Patients are often started on a drug such as allopurinol, which inhibits the conversion of purine into uric acid. In this case, the purines are voided harmlessly in urine and feces.

A number of sufferers do not get relief from this class of drug, so the next class of drugs recommended are the uricosurics, which increase the excretion of uric acid from the body. This excretion is controlled by kidney hormones, which also control the reuptake of other chemicals. For this reason probenecid may cause other drugs to be retained in the body for longer periods of time.

Because of these side effects probenecid is often reserved as the second line of defense against gout. If the patient does not obtain relief from allopurinol, though, the patient should be switched to probenecid promptly.

Acute attacks

The first line of treatment should be pain relief. Once the diagnosis has been confirmed, the drug options are nonsteroidal anti-inflammatory drugs (NSAIDs), colchicine and oral glucocorticoids, or intra-articular glucocorticoids administered via a joint injection.

NSAIDs such as diclofenac, etoricoxib, indomethacin, ketoprofen, naproxen or sulindac may be prescribed. For those at risk of gastric irritation from NSAIDs, an additional proton pump inhibitor may be given.

Colchicine remains a second line drug in the UK for those unable to tolerate NSAIDs, but its side effect profile has resulted in its role being relegated, at least in the US, to after that of oral glucocorticoids. It impairs the motility of granulocytes and can prevent the inflammatory phenomena that initiate an attack. Colchicine should be taken within the first 12 hours of the attack and usually relieves the pain within 48 hours, although side effects (gastrointestinal upset such as diarrhea, nausea and death) can greatly complicate its use. Colchicine can be become very toxic if taken with other common prescription drugs such as Lipitor, Prilosec, erythromycin, Prozac, and Imodium ). NSAIDs are the preferred form of analgesia for patients with gout.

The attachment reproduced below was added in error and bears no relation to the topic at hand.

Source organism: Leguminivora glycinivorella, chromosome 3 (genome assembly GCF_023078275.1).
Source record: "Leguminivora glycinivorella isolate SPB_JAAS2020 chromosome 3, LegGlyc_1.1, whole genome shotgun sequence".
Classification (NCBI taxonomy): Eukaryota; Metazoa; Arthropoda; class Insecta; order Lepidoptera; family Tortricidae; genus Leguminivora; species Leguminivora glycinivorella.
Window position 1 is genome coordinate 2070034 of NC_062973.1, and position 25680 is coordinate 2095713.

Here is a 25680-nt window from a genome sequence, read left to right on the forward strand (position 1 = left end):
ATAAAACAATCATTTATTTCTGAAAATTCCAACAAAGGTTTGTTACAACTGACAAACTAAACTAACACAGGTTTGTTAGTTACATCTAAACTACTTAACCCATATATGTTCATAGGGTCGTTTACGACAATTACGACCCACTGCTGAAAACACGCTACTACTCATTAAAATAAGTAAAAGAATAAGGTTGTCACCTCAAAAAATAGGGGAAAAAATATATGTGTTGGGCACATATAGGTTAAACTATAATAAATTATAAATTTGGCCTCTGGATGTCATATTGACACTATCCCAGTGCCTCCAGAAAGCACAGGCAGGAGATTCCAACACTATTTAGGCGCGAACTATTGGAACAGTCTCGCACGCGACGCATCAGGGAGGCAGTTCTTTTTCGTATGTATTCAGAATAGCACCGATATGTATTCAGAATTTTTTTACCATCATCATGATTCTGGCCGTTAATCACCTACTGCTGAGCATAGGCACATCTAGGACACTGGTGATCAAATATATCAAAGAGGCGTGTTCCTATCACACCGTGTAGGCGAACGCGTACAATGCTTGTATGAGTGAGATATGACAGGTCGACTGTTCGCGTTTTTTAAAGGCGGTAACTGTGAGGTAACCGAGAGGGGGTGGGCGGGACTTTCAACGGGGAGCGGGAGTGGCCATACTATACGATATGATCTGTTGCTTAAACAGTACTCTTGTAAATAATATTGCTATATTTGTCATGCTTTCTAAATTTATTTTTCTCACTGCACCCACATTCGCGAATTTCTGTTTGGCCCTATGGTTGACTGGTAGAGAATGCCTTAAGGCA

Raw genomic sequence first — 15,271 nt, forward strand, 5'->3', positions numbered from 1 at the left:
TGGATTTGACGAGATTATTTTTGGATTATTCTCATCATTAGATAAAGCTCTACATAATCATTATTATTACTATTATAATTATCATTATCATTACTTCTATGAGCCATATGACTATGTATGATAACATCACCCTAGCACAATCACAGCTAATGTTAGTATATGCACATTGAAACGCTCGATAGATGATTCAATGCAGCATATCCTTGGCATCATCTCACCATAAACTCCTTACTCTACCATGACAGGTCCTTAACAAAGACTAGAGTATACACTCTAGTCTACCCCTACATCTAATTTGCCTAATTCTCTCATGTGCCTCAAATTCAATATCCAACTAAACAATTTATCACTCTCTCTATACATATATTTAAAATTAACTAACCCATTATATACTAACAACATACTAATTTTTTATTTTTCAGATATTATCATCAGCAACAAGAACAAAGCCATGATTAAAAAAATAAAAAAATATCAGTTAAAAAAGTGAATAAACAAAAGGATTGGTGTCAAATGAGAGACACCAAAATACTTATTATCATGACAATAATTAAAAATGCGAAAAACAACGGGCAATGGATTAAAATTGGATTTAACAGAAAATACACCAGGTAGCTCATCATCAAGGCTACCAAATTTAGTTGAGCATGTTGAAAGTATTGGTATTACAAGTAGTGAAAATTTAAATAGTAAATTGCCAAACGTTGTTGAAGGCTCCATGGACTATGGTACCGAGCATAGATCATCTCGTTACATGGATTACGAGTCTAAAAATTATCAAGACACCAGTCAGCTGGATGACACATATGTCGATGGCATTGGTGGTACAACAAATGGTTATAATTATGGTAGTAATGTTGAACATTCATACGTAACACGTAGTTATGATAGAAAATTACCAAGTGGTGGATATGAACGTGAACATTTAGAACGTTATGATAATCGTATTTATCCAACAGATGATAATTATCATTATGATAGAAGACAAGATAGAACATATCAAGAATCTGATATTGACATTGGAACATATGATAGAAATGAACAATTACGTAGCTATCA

A randomized controlled trial found similar benefit from nonsteroidal anti-inflammatory drugs (single injection of diclofenac and then oral indomethacin) as from the oral glucocorticoid prednisolone; however, less adverse drug reactions occurred in the glucocorticoid group.

Another possibility is acetazolamide, one of the first diuretics discovered. This drug inhibits the action of carbonic anhydrase on the proximal convoluted tubules within the kidneys, which effectively inhibits reabsorption of bicarbonate, thus alkalinizing the urine. After two to three days of usage, the diuretic effects of this drug decline because of increased downstream reabsorption of ions and water by the renal tubules; however, the alkalinization of urine persists, and this basic urine attracts weak acids such as uric acid and cystine into the urine, thus increasing their urinary excretion.

Before medical help is available, some over-the-counter medications can provide temporary relief from pain and swelling. NSAIDs such as ibuprofen can reduce the pain and inflammation slightly, although aspirin should not be used as it can worsen the condition. Aspirin reduces vasodilatation due to inhibition of prostaglandin PGE2 and PGI2 synthesis in the renal medulla and glomeruli respectively (see mechanism of action of aspirin). This may be a contra-indication for the use of aspirin for gout pain as well.

The anti-hemorrhoidal ointment Preparation H can reduce gout-induced skin swelling temporarily. Ice may be applied for 20 to 30 minutes several times a day, and a randomized controlled trial found that patients who used ice packs had better relief of pain without side effects. Adequate hydration is a standard recommendation. However, a small study found that only icing, not heating, was beneficial. Professional medical care is needed for long-term management of gout.

Due to swelling around affected joints for prolonged periods, shedding of skin may occur. This is particularly evident when small toes are affected and may promote fungal infection in the web region if dampness occurs, and treatment is similar to that for common athlete's foot.